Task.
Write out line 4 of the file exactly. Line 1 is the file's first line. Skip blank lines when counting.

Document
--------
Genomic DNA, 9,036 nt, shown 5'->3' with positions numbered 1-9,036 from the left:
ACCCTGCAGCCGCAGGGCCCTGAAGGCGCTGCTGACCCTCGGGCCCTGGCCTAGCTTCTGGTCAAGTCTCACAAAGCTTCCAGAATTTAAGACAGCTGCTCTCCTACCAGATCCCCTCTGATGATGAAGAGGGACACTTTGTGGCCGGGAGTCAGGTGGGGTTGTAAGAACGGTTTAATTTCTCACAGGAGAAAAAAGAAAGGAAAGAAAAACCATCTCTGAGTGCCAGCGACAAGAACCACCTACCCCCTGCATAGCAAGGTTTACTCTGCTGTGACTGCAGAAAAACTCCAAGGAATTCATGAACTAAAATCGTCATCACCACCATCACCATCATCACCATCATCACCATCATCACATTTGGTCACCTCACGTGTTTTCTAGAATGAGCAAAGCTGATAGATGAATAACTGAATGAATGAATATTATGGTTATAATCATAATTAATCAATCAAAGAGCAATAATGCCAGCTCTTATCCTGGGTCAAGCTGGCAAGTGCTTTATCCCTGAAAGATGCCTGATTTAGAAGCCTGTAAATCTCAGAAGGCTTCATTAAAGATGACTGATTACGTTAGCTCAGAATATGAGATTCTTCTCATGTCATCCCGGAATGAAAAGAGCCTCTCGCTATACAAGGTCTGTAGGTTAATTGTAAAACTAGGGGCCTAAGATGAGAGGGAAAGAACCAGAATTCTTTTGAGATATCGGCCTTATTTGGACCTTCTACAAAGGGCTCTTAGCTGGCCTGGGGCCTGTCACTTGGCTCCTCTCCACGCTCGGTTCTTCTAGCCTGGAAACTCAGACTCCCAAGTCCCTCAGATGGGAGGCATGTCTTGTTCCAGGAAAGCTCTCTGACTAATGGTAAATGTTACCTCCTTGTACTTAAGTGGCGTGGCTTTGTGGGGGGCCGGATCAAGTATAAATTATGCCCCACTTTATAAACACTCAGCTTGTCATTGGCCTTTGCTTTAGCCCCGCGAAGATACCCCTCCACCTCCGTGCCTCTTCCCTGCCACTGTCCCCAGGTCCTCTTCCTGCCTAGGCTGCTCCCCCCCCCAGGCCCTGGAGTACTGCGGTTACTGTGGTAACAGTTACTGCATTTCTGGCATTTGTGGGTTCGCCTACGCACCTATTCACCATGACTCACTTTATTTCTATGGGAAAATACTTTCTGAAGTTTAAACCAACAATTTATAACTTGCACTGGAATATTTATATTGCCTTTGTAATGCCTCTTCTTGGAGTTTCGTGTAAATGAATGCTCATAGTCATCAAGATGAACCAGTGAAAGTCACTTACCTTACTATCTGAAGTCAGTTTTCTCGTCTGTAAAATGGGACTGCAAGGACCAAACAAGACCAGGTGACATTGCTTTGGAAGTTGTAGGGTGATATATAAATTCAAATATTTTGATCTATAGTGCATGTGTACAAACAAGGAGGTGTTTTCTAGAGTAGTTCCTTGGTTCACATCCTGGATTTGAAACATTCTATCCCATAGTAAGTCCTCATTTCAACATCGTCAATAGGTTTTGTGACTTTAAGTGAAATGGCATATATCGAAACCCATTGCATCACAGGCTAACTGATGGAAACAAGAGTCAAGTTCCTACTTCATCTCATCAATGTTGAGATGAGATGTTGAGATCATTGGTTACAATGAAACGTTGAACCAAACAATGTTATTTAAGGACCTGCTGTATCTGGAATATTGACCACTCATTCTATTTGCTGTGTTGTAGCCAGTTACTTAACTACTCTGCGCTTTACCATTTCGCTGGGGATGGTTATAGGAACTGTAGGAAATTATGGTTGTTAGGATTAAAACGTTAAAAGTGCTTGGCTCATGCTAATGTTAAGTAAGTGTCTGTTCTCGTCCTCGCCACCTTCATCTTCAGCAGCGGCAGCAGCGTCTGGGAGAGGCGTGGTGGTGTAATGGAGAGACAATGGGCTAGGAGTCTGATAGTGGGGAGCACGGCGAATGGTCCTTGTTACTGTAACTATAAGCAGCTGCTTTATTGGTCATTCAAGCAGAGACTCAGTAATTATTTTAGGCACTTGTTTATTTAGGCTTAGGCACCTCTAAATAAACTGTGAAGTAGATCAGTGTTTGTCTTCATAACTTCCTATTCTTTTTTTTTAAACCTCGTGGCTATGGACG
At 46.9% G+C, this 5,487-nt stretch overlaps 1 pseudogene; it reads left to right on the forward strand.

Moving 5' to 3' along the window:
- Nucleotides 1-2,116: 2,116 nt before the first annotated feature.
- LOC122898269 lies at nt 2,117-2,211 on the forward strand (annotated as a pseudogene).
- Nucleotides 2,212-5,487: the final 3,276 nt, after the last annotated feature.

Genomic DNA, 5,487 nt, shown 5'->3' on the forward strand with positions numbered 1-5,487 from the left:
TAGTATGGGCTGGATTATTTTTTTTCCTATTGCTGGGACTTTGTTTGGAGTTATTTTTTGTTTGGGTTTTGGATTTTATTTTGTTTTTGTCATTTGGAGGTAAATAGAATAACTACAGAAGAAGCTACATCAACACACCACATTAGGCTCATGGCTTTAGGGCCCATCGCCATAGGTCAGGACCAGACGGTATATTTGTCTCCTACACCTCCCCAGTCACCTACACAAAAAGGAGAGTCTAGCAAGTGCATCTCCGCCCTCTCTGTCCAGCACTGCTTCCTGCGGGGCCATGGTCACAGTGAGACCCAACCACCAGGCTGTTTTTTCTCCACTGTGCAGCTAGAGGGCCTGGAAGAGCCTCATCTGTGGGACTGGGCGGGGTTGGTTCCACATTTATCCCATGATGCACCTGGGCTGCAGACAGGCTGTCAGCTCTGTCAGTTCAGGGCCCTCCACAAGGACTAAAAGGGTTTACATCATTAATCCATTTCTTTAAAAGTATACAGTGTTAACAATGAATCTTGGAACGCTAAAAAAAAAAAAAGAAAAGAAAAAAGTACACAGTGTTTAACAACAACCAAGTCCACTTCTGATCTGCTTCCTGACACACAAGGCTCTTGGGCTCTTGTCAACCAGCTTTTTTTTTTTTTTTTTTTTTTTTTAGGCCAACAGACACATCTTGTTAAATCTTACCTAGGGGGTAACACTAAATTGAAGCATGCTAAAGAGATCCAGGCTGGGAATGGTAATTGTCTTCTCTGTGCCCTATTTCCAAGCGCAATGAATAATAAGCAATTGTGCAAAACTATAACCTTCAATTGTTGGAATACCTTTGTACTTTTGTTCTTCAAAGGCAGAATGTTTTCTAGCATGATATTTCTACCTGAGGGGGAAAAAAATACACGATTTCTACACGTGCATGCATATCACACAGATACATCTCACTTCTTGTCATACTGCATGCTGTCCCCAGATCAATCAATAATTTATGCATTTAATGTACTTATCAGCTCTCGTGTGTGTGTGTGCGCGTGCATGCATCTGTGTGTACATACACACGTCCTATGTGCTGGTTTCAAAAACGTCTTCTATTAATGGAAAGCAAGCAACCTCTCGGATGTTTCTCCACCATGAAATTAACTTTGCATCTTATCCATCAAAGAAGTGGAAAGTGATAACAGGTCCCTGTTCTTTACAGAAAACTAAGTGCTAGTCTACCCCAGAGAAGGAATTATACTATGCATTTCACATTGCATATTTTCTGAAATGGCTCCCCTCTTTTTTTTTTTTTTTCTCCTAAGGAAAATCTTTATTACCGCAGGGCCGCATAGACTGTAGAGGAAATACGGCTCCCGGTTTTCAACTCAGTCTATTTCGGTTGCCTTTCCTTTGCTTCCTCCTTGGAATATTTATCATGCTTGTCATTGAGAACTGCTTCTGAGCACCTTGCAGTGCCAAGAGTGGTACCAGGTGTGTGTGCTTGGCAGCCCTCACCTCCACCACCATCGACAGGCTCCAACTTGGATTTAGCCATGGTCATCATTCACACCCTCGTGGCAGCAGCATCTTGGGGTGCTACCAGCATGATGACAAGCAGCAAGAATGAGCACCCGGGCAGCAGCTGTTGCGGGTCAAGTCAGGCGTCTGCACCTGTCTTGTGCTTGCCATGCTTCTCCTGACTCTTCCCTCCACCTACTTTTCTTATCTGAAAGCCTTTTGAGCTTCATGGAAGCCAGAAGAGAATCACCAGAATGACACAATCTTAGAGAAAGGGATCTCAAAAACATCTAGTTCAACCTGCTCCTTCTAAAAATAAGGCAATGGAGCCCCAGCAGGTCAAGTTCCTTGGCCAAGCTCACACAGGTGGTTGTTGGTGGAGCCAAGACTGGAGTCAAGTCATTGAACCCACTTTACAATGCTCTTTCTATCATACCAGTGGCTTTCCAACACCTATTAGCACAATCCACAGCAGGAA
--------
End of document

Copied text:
Moving 5' to 3' along the window: